Reminiscent of Australian high school dramas such as Blackrock and 2:37, Wasted on the Young is the feature debut of writer/director Ben C. Lucas.
Filmed in Western Australia, the story takes place at an exclusive private school, which we are informed is the best because ‘it’s the most expensive’. Darren (Oliver Ackland) is an introspective ‘computer nerd’ who enters this world of privilege and excess after his mother marries the father of alpha male Zack (Alex Russell). Despite being on the swim team with Zack and the rest of his thugs, Darren remains an outsider in this world of elitism, choosing to spend his time playing online games rather than socialising at the wild parties held at his house. Conflict arises when Zack and his friends are accused of gang-raping Darren’s love interest and school ‘good girl’ Xandrie (Adelaide Clemens) while she is unconscious at one of Zack’s parties. On discovering the truth of the crime and obtaining solid proof (the act is caught on camera) Darren must decide whether he will follow his familial or moral obligations; as Xandrie poignantly states, ‘if you see something and do nothing you’re not a witness, you’re an accomplice’.
The story and the characters are clichés at best; sensitive nerds, bullying jocks and beautiful mean girls burden the film. This prohibits a more nuanced reading of the characters and their motivations because they are predominantly one-dimensional, especially the ‘bullies’, who are vicious and cruel simply because they can be. While the film is undoubtedly visually appealing (the swimming sequences, in particular, are breathtaking), it is weakened by a plot that is sloppy and often confusing, jerking awkwardly between flashbacks and fantasy/dream sequences. The acting is lacklustre and the age of the cast unbelievable for a high school film; Oliver Ackland, for instance, is in his thirties. Ethereal beauty Adelaide Clemens, however, is the film’s saving grace; there is an affecting sincerity to her acting that hardly any of the other main characters possess.
Despite the significance of the film’s central problems (date rape and cyber-bullying) they are executed poorly. There is an exorbitant focus on elitism within the film, particularly in the degree of the boys’ invulnerability. Their dominance and authority at the school pushes the level of believability; even though there is solid evidence that would convict the boys, we are led to believe that Xandrie is powerless in the face of high school popularity. Stars of the swim team, these boys will not be convicted because they are more popular, and popularity is akin to royalty at this school. Zack crudely reminds Xandrie of this, telling her he was called into the principal’s office to check if he was ‘okay’ after the rape allegations surfaced. Xandrie’s disempowerment and subsequent fate is highly problematic and one of the film’s lowest points. Stripped of subjectivity and agency, she becomes simply a vehicle for Darren’s revenge on high school bullies.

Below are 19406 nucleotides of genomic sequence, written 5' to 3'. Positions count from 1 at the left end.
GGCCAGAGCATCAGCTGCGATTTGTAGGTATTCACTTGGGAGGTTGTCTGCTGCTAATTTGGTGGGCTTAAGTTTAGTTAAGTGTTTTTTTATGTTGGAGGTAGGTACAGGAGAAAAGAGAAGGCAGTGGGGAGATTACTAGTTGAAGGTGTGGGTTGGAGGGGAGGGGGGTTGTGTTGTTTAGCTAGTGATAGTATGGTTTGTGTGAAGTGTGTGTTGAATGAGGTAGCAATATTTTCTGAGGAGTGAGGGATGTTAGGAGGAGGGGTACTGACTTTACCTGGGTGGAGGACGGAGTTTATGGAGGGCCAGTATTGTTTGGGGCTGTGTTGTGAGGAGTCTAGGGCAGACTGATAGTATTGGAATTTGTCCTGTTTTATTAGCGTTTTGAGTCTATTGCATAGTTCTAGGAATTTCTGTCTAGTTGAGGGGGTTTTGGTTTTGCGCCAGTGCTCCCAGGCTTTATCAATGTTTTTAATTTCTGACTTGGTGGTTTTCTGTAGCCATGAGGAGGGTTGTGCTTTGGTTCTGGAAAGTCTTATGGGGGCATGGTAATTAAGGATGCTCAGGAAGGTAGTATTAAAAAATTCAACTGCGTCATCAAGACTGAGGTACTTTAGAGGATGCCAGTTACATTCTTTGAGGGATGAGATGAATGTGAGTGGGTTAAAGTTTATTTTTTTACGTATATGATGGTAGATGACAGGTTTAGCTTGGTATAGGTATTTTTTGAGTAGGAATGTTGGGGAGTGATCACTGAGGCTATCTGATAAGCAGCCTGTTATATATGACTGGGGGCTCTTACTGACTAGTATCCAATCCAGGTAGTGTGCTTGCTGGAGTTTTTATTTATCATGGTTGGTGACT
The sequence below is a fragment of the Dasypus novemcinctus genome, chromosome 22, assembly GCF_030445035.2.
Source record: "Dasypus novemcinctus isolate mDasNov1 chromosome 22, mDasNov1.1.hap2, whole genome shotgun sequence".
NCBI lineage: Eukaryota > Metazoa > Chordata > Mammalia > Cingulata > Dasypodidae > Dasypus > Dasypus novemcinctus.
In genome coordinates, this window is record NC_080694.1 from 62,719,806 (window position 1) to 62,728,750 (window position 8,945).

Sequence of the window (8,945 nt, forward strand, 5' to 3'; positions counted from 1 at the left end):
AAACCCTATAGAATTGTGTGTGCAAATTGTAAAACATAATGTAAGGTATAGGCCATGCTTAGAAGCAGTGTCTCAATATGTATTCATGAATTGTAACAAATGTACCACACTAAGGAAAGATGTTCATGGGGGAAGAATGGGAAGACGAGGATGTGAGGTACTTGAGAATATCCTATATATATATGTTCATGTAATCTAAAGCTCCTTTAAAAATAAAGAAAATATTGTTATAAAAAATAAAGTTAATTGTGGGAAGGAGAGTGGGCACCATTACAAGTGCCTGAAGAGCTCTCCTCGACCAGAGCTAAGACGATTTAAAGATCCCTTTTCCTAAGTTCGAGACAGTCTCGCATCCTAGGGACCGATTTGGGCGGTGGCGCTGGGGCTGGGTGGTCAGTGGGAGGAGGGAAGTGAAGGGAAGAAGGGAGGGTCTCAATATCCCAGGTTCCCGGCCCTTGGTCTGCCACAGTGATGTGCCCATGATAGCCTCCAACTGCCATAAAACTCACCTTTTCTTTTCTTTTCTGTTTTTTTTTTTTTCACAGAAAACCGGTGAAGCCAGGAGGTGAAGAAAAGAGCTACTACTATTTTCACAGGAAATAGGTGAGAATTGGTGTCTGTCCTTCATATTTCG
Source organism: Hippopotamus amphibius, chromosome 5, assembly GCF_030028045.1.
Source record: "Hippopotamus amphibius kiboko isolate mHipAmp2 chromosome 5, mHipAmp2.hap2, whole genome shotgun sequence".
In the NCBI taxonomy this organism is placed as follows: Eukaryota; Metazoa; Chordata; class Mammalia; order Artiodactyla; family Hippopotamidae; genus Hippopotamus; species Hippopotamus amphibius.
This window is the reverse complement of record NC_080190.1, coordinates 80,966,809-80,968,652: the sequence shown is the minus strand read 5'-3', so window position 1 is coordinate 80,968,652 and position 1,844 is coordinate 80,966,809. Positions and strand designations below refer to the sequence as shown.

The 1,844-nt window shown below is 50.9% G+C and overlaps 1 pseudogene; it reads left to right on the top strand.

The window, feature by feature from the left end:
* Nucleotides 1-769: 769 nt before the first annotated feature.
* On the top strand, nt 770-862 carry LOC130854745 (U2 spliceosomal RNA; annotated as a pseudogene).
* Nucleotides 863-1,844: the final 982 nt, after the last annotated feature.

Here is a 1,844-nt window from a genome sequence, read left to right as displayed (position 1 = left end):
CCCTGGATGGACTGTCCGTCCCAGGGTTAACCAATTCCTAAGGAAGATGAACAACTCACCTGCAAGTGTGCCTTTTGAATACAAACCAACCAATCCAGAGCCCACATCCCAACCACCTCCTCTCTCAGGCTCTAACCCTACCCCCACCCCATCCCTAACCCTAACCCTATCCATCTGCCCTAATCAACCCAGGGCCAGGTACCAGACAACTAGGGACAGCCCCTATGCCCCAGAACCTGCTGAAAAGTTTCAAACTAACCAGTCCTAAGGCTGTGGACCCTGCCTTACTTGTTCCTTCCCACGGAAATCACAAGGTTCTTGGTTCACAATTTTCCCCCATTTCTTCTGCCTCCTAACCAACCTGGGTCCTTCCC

What initially sets this film apart – being a morality tale for the ‘Facebook generation’ – is ultimately its downfall. Clearly Lucas is attempting to make a point about current forms of communication, social media and CCTV (everything is filmed and private information is instantly accessible) and to some degree he does succeed. The dangerous and claustrophobic world of cyber-bullying and social networking is explored, albeit superficially. While group texts, Facebook threads, and tweets punctuate the film, most of the violence and confrontation still happens in person, which makes the film’s objective confusing. The intentional exclusion of adults (primarily parents and teachers) from the film does work to Lucas’s advantage, exposing the secret side of teenager life that takes place in the hyperreal universe of the internet, where anonymity is guaranteed and consequences non-existent.
Lucas is correct when he categorises this film as a melodrama; it’s as theatrical as a Greek tragedy. Themes of martyrdom, hubris and revenge suggest that Wasted on the Young has more in common with an Athenian drama than a realistic portrayal of high school life.
January Jones is completing a Masters in literature at The University of Melbourne.